As this week's memory verse states, God's doings bear eternal substance and consequence.
"I know that, whatsoever God doeth, it shall be forever: nothing can be put to it, nor anything taken from it: and God doeth it, that men should fear before Him" (Ecclesiastes 3:14).
This is fact and reality, regardless of our awareness of the blessed truth. Can we say with Solomon, "I know that…"? Do we realize that when we ask our Lord to act, our prayers constitute a request for God to do something that will have ramifications forever? When the Lord Jesus Christ taught us to pray for God's will to be "done on earth as it is in Heaven", He meant that we make our supplications in the light of eternity far more than the shadows of time.
"We look not at the things which are seen, but at the things which are not seen: for the things which are seen are temporal; but the things which are not seen are eternal" (II Corinthians 4:18).
Such truth presses us to pray in accordance with Scriptural revelation. The Bible reveals our Heavenly Father's "eternal purpose in Christ", beckoning us to view matters in terms that transcend our earthly, temporal perspective (Ephesians 3:11). When we ask God to provide "our daily bread", for example, such provision may appear to involve little more than the filling of our bellies in order to sustain physical existence. This is true in the most limited sense of the Lord's answer. However, the supply of one morsel provided by Divine generosity "shall be forever" as a part of "whatsoever God doeth". This enhances our view of Him as the One who "worketh all things after the counsel of His own will" (Ephesians 3:11). However, it also magnifies our view of prayer. The request for a crumb of bread in this present life actually involves the prayer for a Divinely provided gift that will bear eternal, infinite consequences. The provision of the crumb somehow fits into the promulgation of Christ. God reveals and glorifies His Son as He fulfills His promise to "supply all your need according to His riches in glory by Christ Jesus" (Philippians 4:19).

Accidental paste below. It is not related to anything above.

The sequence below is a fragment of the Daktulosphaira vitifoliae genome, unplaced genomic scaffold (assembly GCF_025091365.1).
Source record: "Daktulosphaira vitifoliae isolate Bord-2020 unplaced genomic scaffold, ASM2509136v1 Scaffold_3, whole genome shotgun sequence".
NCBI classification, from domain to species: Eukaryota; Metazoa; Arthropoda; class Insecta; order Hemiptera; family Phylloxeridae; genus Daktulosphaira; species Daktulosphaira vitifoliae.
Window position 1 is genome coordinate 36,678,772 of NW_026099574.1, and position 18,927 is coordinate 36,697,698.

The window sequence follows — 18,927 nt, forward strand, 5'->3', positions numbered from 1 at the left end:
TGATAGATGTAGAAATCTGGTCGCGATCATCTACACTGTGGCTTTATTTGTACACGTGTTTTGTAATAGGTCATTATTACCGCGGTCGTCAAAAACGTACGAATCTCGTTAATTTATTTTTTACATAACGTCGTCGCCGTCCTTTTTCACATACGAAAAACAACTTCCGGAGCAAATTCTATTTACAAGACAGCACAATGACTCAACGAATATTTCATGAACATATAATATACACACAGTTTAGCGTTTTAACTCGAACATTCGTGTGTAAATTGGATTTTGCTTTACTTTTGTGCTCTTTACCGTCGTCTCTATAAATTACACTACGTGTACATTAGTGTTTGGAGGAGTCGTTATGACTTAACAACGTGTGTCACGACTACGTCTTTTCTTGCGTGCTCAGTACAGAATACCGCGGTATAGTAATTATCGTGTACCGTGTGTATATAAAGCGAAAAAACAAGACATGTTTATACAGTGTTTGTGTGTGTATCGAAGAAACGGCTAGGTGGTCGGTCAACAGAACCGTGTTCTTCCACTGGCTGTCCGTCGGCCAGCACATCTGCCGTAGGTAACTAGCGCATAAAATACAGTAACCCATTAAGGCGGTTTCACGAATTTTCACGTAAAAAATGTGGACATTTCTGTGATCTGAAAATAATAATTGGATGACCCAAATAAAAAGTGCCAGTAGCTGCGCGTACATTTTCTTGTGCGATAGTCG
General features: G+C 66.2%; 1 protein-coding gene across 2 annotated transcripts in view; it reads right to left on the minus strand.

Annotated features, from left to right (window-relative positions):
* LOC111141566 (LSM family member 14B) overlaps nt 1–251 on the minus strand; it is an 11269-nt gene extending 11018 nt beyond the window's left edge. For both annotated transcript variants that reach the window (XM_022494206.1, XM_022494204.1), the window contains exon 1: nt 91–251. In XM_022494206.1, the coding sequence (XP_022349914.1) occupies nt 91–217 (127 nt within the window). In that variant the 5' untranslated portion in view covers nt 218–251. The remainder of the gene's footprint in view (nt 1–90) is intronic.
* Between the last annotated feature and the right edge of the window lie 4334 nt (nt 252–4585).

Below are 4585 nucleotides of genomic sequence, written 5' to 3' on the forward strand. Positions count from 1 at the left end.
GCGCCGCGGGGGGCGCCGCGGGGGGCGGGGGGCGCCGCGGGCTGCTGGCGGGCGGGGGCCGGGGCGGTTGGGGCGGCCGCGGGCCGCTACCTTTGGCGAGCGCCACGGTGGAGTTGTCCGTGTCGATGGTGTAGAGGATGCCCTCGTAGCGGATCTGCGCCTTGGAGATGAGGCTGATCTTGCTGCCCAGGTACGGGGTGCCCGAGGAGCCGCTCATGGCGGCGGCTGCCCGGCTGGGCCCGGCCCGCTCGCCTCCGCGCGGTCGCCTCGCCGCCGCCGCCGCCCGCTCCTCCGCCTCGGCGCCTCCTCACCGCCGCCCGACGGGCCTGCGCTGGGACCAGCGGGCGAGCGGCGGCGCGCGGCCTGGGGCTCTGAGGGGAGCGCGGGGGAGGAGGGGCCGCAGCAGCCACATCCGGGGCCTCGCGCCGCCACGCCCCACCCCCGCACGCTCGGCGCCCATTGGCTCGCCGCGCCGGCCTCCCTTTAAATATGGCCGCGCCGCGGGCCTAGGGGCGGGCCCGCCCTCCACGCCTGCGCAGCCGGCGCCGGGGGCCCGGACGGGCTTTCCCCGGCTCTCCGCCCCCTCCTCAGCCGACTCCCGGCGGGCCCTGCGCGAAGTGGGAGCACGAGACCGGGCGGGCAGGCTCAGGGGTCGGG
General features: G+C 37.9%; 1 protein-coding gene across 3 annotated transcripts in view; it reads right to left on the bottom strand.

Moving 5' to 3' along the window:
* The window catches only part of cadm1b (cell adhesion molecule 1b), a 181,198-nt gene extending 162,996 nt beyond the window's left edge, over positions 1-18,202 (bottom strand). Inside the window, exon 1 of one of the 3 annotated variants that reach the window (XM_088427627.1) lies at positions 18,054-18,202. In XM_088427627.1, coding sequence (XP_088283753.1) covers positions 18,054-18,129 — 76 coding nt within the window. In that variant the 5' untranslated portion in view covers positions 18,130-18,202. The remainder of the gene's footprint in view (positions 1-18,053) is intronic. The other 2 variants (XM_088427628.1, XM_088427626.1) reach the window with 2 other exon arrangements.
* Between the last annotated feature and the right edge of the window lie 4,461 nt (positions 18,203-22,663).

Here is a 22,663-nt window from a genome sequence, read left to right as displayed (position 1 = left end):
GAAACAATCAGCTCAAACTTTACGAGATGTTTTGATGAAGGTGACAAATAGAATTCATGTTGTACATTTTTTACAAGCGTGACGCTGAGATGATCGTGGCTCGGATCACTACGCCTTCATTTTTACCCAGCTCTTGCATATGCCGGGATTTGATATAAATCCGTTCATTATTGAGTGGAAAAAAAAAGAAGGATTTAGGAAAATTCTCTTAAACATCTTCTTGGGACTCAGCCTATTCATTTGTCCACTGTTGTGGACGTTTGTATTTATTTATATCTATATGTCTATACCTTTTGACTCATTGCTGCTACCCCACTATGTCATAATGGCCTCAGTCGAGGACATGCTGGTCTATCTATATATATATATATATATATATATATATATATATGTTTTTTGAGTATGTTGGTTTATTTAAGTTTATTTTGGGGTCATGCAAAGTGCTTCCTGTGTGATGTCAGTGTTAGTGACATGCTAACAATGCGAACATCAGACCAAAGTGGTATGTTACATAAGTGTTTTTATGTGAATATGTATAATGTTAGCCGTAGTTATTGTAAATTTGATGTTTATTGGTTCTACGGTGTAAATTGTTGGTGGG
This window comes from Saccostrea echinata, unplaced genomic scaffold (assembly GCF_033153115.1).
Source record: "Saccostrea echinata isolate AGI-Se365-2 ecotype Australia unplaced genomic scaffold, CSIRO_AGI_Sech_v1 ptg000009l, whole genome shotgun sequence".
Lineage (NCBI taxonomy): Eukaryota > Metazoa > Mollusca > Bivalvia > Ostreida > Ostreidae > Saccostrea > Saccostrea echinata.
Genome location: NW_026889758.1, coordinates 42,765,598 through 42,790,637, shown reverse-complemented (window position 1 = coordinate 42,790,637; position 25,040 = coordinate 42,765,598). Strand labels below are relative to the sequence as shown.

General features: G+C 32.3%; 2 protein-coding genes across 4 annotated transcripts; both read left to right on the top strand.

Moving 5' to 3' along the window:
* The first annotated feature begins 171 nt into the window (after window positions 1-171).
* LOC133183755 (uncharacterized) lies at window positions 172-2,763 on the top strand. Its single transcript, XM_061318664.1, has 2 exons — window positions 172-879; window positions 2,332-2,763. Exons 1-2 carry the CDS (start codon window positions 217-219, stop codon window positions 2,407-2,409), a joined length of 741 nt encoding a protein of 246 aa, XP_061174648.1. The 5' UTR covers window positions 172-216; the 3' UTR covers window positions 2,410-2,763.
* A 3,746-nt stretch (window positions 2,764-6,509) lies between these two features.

The more we learn about prayer, including the truth we presently consider, the more God's truth causes us to still ourselves a bit in order to consider what it means to "let your requests be made known unto God" (Philippians 4:6). When we think of prayer, in Biblical terms, we must ponder quality far more than quantity. How well we pray bears far more importance than how much we pray. God does not hear us for our "much speaking" (Matthew 6:7). He rather hears us as we pray "according to His will" (I John 5:14). Knowing that the works of God we request "are forever" purifies both our motives and our methods regarding the blessed gift of seeking our Lord's gracious and eternal doings on behalf of ourselves and others.
"And we know that the Son of God is come, and hath given us an understanding, that we may know him that is true, and we are in him that is true, even in his Son Jesus Christ. This is the true God, and eternal life."
(I John 5:20)
Weekly Memory Verse
I know that, whatsoever God doeth, it shall be for ever: nothing can be put to it, nor anything taken from it: and God doeth it, that men should fear before Him.
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